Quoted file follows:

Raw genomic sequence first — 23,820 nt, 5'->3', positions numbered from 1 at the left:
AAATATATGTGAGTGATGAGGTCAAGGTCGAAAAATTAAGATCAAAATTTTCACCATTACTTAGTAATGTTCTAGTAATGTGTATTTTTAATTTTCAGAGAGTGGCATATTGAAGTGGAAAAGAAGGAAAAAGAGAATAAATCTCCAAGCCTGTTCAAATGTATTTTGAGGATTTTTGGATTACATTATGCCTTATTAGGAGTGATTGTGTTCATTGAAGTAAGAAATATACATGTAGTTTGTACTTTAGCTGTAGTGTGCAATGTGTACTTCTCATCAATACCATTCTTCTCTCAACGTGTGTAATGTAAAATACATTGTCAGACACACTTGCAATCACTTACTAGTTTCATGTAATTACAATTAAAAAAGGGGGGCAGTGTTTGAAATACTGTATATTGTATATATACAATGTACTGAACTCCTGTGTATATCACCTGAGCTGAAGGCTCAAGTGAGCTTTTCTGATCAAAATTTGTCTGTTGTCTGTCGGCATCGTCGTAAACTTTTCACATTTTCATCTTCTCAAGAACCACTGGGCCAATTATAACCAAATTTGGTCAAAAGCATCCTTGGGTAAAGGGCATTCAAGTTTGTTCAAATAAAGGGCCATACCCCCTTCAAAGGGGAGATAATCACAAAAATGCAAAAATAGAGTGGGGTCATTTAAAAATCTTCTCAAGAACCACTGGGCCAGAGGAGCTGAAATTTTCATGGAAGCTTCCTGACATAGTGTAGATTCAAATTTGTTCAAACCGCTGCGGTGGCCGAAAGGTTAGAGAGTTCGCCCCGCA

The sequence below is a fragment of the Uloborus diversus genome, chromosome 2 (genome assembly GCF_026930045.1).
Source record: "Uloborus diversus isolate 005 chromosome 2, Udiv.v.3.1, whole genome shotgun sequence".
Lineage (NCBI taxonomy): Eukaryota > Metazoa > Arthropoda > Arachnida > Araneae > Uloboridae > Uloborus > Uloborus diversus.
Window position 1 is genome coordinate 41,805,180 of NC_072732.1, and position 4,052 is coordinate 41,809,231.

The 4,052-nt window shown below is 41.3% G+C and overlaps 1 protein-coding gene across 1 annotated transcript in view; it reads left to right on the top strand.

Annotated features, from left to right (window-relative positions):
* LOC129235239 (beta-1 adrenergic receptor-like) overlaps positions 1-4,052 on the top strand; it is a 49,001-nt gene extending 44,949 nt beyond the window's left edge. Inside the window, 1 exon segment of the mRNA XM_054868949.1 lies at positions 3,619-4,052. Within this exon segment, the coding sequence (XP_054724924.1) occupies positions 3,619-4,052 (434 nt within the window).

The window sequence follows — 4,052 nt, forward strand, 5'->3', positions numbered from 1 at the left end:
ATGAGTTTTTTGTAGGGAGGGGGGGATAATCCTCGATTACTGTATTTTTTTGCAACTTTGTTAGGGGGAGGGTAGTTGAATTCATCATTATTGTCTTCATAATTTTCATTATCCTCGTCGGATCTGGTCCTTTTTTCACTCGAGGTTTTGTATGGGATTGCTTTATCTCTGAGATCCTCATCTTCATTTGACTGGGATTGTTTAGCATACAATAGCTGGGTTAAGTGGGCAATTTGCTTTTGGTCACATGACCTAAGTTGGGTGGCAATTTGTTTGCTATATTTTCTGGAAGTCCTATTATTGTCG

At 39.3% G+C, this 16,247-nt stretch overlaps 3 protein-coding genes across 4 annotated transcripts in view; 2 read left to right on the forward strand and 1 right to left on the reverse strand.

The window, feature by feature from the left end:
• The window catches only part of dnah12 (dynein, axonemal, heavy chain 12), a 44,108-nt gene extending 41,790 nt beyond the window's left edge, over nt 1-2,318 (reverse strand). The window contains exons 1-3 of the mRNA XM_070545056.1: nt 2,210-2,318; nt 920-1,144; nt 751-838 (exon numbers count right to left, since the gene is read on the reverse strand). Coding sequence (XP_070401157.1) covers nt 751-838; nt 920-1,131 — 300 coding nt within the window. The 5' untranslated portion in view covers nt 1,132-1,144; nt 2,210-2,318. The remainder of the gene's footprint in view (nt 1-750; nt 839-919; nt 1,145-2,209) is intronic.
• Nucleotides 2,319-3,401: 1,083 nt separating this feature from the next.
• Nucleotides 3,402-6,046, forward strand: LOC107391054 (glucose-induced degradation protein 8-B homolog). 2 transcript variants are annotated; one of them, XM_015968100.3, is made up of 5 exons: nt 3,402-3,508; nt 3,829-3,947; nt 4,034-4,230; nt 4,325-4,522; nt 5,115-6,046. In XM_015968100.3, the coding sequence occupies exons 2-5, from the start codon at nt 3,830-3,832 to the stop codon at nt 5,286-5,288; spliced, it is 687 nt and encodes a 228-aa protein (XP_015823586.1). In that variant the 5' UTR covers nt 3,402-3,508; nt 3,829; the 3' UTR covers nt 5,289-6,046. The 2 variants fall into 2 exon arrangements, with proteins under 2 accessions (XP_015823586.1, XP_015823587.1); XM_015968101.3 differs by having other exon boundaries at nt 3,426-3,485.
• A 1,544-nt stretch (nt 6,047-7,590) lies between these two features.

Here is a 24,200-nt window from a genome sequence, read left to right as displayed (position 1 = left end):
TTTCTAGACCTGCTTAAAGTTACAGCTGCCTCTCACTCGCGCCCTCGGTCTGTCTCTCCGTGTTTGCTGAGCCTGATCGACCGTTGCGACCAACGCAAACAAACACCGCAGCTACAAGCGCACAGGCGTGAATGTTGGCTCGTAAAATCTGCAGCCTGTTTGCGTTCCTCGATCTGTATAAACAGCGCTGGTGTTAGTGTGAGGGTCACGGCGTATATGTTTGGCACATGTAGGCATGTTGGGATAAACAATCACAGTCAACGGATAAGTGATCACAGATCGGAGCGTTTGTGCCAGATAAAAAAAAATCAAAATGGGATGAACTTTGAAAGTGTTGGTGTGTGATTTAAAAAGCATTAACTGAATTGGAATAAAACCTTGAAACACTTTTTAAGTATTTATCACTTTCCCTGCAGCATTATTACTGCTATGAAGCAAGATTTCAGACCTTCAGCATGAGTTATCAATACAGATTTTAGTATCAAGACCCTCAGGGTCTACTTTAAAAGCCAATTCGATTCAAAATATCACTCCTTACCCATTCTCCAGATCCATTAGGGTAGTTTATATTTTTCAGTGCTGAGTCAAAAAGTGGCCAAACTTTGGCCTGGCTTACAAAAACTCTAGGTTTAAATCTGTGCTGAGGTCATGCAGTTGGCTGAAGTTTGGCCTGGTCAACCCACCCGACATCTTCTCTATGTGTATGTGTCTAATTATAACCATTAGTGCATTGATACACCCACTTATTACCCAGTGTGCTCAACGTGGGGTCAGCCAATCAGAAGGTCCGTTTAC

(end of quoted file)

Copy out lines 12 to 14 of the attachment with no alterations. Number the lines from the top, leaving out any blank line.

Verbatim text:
At 39.3% G+C, this 16,247-nt stretch overlaps 3 protein-coding genes across 4 annotated transcripts in view; 2 read left to right on the forward strand and 1 right to left on the reverse strand.

The window, feature by feature from the left end:
• The window catches only part of dnah12 (dynein, axonemal, heavy chain 12), a 44,108-nt gene extending 41,790 nt beyond the window's left edge, over nt 1-2,318 (reverse strand). The window contains exons 1-3 of the mRNA XM_070545056.1: nt 2,210-2,318; nt 920-1,144; nt 751-838 (exon numbers count right to left, since the gene is read on the reverse strand). Coding sequence (XP_070401157.1) covers nt 751-838; nt 920-1,131 — 300 coding nt within the window. The 5' untranslated portion in view covers nt 1,132-1,144; nt 2,210-2,318. The remainder of the gene's footprint in view (nt 1-750; nt 839-919; nt 1,145-2,209) is intronic.